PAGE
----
Natalia Goncharova and Mikhail Larionov's neo-primitivist depictions of social outcasts in their thematic series of 1907-14
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This study addresses the contemporary political and social issues raised by the subject matter of Natalia Sergeevna Goncharova (1881-1962) and Mikhail Fedorovich Larionov's (1881-1964) Neo-primitivist series of 1907-14. The ideological implications of the themes are explored, and it is argued that their development of anti-heroes challenged the mores celebrated by the status quo within Tsarist Russia. Chapter I investigates the prevailing ideological climate and provides a cultural and political contextual framework for the development of Neo-primitivism and the choice of subject matter. The subsequent chapters focus upon specific thematic cycles. Chapter II argues that Larionov and Goncharova's paintings on low-life and hooligan subject matter are anti-social works that undermine the affectations of the civilized behaviour advanced by polite, urban society. Chapter III examines Larionov's prostitute paintings and argues that the artist's unorthodox treatment of the nude challenged the viewer's conception of the classical nude, prostitution and sexuality, as well as the role of women within the Russian patriarchy. Chapter IV argues that the cycle of paintings Goncharova devoted to labouring peasants highlights the traditional way of rural life as a call for the regeneration of contemporary society. Chapter V explores Larionov's soldier series and argues that the artist debased traditionally revered sources to produce coarse paintings that mock the soldier as a symbol of patriotism, thereby satirizing the Tsarist regime. Chapter VI argues that Goncharova's body of work on Jewish themes incorporate both anti-establishment and anti-assimilation statements. This choice of themes countered established values, and this was enhanced by their Neo-primitivist style. The artists confronted the viewer with images grounded upon various contradictions that call the seemingly disparate subject matter, the means of representation and the symbolism into question. The anti-establishment ethos that underpins these works is central to the understanding of Goncharova and Larionov's series of 1907-14.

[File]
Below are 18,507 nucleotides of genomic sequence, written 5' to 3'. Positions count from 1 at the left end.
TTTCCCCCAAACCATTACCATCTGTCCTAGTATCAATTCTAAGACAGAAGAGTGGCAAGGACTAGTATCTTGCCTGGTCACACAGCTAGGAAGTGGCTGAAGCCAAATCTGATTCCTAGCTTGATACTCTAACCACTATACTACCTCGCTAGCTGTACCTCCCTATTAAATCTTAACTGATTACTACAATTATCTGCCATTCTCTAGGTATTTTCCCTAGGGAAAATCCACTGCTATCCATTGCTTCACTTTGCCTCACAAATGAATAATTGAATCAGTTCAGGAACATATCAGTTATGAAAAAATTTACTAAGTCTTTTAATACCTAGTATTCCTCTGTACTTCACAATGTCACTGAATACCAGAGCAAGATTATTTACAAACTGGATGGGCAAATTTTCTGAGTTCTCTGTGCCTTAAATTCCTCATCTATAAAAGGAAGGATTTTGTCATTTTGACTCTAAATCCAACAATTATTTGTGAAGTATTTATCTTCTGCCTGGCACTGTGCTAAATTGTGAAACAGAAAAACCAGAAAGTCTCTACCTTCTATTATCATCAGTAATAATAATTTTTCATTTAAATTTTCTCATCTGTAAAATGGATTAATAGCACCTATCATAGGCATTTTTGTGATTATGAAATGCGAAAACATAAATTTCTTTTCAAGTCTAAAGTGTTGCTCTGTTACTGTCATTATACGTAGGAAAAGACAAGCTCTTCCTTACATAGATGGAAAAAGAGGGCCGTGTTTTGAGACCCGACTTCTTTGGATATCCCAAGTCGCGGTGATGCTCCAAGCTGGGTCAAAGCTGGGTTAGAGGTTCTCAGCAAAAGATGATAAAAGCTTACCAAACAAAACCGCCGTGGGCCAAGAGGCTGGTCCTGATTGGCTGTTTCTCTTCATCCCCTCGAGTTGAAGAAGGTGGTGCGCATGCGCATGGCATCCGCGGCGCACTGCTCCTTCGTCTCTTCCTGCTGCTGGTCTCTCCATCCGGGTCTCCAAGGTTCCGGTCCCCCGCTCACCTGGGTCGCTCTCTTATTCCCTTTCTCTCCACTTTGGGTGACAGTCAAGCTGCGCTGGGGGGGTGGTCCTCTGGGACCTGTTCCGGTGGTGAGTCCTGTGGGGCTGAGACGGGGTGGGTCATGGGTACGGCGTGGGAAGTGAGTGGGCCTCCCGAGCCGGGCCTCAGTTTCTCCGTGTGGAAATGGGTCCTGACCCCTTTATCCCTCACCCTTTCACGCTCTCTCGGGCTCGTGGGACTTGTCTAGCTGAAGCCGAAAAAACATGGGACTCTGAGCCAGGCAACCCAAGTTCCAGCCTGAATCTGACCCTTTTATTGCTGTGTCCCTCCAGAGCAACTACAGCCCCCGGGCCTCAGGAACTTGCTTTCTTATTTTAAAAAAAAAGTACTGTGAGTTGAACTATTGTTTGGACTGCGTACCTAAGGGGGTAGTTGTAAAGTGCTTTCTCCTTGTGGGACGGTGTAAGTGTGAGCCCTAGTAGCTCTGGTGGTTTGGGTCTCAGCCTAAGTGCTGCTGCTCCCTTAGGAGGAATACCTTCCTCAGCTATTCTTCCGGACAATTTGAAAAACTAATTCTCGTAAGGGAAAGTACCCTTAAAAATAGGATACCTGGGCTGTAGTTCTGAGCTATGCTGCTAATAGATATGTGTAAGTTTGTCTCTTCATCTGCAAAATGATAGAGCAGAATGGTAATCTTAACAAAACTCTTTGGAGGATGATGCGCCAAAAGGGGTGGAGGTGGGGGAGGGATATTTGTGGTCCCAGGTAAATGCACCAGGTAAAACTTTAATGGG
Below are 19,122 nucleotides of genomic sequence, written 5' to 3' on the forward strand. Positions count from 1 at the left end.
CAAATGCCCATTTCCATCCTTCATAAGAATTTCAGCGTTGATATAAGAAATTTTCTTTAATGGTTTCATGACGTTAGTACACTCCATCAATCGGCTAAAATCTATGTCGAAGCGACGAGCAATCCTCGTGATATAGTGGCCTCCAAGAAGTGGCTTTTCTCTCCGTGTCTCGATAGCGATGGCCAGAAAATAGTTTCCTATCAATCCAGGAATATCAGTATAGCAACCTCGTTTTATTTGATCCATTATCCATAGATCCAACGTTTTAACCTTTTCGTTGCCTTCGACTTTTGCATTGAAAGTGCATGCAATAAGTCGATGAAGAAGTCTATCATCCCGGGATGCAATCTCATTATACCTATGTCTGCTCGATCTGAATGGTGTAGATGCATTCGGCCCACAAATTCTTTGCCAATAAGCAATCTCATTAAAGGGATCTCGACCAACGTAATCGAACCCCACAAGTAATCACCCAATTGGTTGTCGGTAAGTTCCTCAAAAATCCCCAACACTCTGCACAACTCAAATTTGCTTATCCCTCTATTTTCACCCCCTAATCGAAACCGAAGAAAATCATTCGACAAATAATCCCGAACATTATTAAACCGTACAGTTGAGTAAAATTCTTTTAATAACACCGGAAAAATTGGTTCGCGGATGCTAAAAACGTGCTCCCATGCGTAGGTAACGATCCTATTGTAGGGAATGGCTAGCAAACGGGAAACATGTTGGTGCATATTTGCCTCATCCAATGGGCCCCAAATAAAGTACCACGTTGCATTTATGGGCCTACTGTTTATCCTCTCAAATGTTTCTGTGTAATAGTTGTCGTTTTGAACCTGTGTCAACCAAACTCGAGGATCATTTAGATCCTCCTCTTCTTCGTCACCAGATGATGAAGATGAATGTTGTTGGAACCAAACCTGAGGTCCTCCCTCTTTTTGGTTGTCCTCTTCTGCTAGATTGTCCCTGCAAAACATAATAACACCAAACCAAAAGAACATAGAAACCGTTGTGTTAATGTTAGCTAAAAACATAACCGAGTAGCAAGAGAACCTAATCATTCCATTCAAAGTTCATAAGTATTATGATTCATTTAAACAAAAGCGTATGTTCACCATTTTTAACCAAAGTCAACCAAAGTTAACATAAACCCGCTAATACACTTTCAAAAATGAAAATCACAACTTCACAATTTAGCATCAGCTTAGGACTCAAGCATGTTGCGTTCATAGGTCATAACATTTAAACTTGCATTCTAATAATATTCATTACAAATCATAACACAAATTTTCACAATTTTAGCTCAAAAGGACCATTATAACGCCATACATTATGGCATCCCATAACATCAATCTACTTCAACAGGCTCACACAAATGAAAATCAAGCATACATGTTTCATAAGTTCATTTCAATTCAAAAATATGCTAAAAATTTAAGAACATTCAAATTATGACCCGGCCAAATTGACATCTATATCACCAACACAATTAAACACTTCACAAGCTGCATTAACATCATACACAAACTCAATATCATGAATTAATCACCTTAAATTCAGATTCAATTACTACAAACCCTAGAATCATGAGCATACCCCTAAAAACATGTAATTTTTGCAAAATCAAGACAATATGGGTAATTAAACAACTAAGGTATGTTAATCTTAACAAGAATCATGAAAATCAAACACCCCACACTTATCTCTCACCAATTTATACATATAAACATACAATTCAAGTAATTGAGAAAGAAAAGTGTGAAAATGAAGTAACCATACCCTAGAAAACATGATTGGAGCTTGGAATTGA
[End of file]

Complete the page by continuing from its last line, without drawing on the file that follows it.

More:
Thesis, PhD Doctor of Philosophy
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